Tag Archives: IBM

South African Startup looking to disrupt workplace collaboration market in Africa

Connect-2-Me (C2Me) is a South African start-up founded in 2016 by Gary Swale, Ray Hayes, Eugene Theron and Lloyd Thompson – who were the previous owners of Knowledge Dimension, a company now own by IBM.

According to Gary Swale, the startup is a cloud-based business collaboration platform setup to removes barriers in work-space so that members of the workforce are engaged, empowered and in the process helping to transform the business.

“It creates an ecosystem that enables organisations to deliver meaningful and compelling value to people in and outside the organisation, through addressing gaps in communication, supporting responsiveness and driving innovation,”

“Many businesses continue to operate in silos, which compounds existing barriers to communication. Add to this, the disconnect in organisations between employees who are ‘online’ and those who aren’t, and an even larger rift in communication, productivity and efficiency is caused.”

Read: What is Cloud Computing?

“We are at a stage where we have proven the concept, both in terms of technology and customer acceptance, and would be open to holding discussions with parties who could assist with developing and growing the business from both a funding perspective as well as being able to open doors in terms of access to markets and customers,” says Gary.

Gary believes this could be an opportunity to create another South African success story.

The C2Me was developed in, and hosted in, IBM Bluemix, a cloud platform for developers to build and run modern apps and services. Hamilton Ratshefola, country GM for IBM SA, says Bluemix enables developers to launch quickly, iterate continuously and scale with success. he added that C2Me is a business partner to IBM and has a viable business model.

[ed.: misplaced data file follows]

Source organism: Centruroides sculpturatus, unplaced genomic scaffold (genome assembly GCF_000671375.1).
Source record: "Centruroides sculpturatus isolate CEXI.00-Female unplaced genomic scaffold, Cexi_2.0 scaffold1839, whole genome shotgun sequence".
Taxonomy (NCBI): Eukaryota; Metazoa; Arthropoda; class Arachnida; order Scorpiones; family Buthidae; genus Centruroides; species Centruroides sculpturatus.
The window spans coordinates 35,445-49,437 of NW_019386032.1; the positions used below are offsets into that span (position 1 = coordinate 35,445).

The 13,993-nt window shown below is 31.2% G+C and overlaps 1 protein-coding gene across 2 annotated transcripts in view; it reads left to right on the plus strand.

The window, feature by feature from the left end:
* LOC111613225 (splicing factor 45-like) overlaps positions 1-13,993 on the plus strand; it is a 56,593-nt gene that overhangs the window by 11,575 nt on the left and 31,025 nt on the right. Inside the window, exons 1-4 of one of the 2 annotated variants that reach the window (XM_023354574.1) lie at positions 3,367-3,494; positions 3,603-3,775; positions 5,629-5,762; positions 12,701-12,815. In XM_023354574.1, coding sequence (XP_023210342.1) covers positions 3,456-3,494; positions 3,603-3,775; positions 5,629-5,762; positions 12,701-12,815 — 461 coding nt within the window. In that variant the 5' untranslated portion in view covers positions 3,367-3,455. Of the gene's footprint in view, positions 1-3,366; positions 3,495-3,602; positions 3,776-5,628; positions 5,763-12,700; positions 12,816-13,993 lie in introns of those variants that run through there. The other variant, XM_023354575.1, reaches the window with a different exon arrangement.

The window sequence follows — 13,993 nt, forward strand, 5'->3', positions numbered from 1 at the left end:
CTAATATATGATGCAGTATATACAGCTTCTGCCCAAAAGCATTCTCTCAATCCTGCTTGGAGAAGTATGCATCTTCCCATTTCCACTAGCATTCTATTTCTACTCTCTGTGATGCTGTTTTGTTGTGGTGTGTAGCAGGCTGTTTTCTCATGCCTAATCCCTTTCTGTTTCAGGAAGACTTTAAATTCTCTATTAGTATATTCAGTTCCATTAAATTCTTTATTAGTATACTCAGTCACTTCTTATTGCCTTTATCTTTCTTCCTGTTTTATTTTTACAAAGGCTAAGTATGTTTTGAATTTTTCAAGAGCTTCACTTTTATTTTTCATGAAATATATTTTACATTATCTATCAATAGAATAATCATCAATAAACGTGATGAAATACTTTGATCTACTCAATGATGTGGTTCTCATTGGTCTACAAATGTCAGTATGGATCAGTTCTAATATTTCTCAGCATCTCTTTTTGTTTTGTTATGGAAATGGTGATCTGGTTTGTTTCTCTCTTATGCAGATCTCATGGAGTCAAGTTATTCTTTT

“However, before we brought them onto our Enterprise Development Programme, they did not have adequately skilled staff to enable them to scale up their business and elicit big deals,” Ratshefola points out.

Garry adds “We have successfully integrated selected IBM Watson services into the C2Me platform. So this is a South African world-class solution using state-of-the-art technologies.”

Watson is IBM’s artificially intelligent computer system is capable of answering questions posed in natural language. Watson wowed Tv viewers by beating the two best human contestants of a game in the Jeopardy show.

Read: Watson’s Sister Lucy is Growing Up With the Help of IBM’s Research Team

Source: ITWeb


IBM is building an app to help a Kenyan city clear up garbage

The IBM Research Africa project could be launched in a year, as the city steps up garbage collection programme that costs an estimated Sh1 billion per month.

IBM researchers will collect data on the five million residents in Nairobi County, map garbage collection routes and connect them to a mobile application monitored from a main office server.

“This signifies how IBM as an American company is investing big in Africa with a focus on enterprise and job creation. The sectors we are assisting in the county are transport, technology and agriculture,” said IBM Research Africa Vice-President Dr Kamal Bhattacharya.

“When you drive around in the garbage collecting lorry with a mobile phone that has our application, it will automatically monitor and tell traffic and driver behaviour. Through the system, we detect speed bumps and potholes. We also check fuel usage,” said IBM researcher Aisha Walcott Bryant while demonstrating how the app works at the firm’s lab in the Catholic University of Eastern Africa last week.

The data collected by the laboratory could then be used by Nairobi County government to plan an efficient garbage collection schedule.

“We partnered with Nairobi County on (developing) the system. Currently we are monitoring 10 of the garbage collection vehicles with our smart devices. On the first attempt, we were able to tell when all the vehicles were in the garage,” said Ms Bryant.